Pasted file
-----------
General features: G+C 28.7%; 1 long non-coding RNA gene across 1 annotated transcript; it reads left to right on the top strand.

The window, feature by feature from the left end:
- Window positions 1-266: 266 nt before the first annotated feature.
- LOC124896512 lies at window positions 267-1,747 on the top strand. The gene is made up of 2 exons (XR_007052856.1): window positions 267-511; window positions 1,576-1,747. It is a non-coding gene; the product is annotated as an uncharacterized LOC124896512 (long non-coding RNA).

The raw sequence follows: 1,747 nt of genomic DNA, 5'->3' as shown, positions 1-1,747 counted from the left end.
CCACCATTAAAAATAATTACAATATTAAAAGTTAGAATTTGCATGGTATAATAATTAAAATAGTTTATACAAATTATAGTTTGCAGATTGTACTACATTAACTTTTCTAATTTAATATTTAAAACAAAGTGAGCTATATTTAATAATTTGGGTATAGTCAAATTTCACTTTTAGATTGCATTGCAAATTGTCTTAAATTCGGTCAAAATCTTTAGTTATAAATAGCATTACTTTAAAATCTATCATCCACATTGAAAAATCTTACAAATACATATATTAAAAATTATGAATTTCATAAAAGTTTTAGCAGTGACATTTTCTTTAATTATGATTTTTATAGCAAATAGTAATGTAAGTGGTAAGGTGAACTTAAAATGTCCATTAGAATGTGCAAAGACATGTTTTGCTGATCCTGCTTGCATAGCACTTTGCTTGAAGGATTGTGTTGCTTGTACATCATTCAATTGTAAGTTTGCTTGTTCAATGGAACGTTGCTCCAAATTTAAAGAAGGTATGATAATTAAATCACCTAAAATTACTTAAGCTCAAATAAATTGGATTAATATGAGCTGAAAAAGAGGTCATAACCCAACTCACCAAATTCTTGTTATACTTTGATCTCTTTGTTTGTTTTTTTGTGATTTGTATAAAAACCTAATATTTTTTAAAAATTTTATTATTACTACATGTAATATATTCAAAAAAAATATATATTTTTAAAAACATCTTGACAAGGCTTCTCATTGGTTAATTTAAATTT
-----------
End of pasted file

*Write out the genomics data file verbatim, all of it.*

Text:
General features: G+C 28.7%; 1 long non-coding RNA gene across 1 annotated transcript; it reads left to right on the top strand.

The window, feature by feature from the left end:
- Window positions 1-266: 266 nt before the first annotated feature.
- LOC124896512 lies at window positions 267-1,747 on the top strand. The gene is made up of 2 exons (XR_007052856.1): window positions 267-511; window positions 1,576-1,747. It is a non-coding gene; the product is annotated as an uncharacterized LOC124896512 (long non-coding RNA).

The raw sequence follows: 1,747 nt of genomic DNA, 5'->3' as shown, positions 1-1,747 counted from the left end.
CCACCATTAAAAATAATTACAATATTAAAAGTTAGAATTTGCATGGTATAATAATTAAAATAGTTTATACAAATTATAGTTTGCAGATTGTACTACATTAACTTTTCTAATTTAATATTTAAAACAAAGTGAGCTATATTTAATAATTTGGGTATAGTCAAATTTCACTTTTAGATTGCATTGCAAATTGTCTTAAATTCGGTCAAAATCTTTAGTTATAAATAGCATTACTTTAAAATCTATCATCCACATTGAAAAATCTTACAAATACATATATTAAAAATTATGAATTTCATAAAAGTTTTAGCAGTGACATTTTCTTTAATTATGATTTTTATAGCAAATAGTAATGTAAGTGGTAAGGTGAACTTAAAATGTCCATTAGAATGTGCAAAGACATGTTTTGCTGATCCTGCTTGCATAGCACTTTGCTTGAAGGATTGTGTTGCTTGTACATCATTCAATTGTAAGTTTGCTTGTTCAATGGAACGTTGCTCCAAATTTAAAGAAGGTATGATAATTAAATCACCTAAAATTACTTAAGCTCAAATAAATTGGATTAATATGAGCTGAAAAAGAGGTCATAACCCAACTCACCAAATTCTTGTTATACTTTGATCTCTTTGTTTGTTTTTTTGTGATTTGTATAAAAACCTAATATTTTTTAAAAATTTTATTATTACTACATGTAATATATTCAAAAAAAATATATATTTTTAAAAACATCTTGACAAGGCTTCTCATTGGTTAATTTAAATTT